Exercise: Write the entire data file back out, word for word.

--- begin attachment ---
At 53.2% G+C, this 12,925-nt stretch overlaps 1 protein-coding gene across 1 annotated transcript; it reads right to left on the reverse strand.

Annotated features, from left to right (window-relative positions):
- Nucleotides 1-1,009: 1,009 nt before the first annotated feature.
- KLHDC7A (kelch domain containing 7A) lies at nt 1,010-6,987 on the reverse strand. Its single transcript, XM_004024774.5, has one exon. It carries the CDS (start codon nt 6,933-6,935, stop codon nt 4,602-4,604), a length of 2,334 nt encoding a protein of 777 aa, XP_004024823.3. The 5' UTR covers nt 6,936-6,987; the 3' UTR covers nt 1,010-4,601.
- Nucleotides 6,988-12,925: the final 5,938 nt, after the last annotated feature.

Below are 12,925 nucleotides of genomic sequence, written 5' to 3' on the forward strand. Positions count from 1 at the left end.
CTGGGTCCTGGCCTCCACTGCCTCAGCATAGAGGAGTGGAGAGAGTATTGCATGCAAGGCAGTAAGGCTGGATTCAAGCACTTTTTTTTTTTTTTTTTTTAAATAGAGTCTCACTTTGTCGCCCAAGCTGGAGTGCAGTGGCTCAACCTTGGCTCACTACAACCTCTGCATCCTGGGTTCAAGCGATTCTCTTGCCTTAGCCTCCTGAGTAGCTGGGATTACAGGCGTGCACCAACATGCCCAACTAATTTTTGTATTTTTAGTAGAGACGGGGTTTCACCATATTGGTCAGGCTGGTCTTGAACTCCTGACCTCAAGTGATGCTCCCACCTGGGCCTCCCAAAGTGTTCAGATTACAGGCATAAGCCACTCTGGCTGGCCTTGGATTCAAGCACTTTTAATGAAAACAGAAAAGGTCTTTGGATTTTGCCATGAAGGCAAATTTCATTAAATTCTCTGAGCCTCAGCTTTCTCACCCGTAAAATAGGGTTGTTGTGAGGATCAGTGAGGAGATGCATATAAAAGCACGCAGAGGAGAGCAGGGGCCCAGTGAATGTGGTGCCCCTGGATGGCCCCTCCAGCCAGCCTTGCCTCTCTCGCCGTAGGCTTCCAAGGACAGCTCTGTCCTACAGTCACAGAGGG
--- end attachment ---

At 53.2% G+C, this 12,925-nt stretch overlaps 1 protein-coding gene across 1 annotated transcript; it reads right to left on the reverse strand.

Annotated features, from left to right (window-relative positions):
- Nucleotides 1-1,009: 1,009 nt before the first annotated feature.
- KLHDC7A (kelch domain containing 7A) lies at nt 1,010-6,987 on the reverse strand. Its single transcript, XM_004024774.5, has one exon. It carries the CDS (start codon nt 6,933-6,935, stop codon nt 4,602-4,604), a length of 2,334 nt encoding a protein of 777 aa, XP_004024823.3. The 5' UTR covers nt 6,936-6,987; the 3' UTR covers nt 1,010-4,601.
- Nucleotides 6,988-12,925: the final 5,938 nt, after the last annotated feature.

Below are 12,925 nucleotides of genomic sequence, written 5' to 3' on the forward strand. Positions count from 1 at the left end.
CTGGGTCCTGGCCTCCACTGCCTCAGCATAGAGGAGTGGAGAGAGTATTGCATGCAAGGCAGTAAGGCTGGATTCAAGCACTTTTTTTTTTTTTTTTTTTAAATAGAGTCTCACTTTGTCGCCCAAGCTGGAGTGCAGTGGCTCAACCTTGGCTCACTACAACCTCTGCATCCTGGGTTCAAGCGATTCTCTTGCCTTAGCCTCCTGAGTAGCTGGGATTACAGGCGTGCACCAACATGCCCAACTAATTTTTGTATTTTTAGTAGAGACGGGGTTTCACCATATTGGTCAGGCTGGTCTTGAACTCCTGACCTCAAGTGATGCTCCCACCTGGGCCTCCCAAAGTGTTCAGATTACAGGCATAAGCCACTCTGGCTGGCCTTGGATTCAAGCACTTTTAATGAAAACAGAAAAGGTCTTTGGATTTTGCCATGAAGGCAAATTTCATTAAATTCTCTGAGCCTCAGCTTTCTCACCCGTAAAATAGGGTTGTTGTGAGGATCAGTGAGGAGATGCATATAAAAGCACGCAGAGGAGAGCAGGGGCCCAGTGAATGTGGTGCCCCTGGATGGCCCCTCCAGCCAGCCTTGCCTCTCTCGCCGTAGGCTTCCAAGGACAGCTCTGTCCTACAGTCACAGAGGG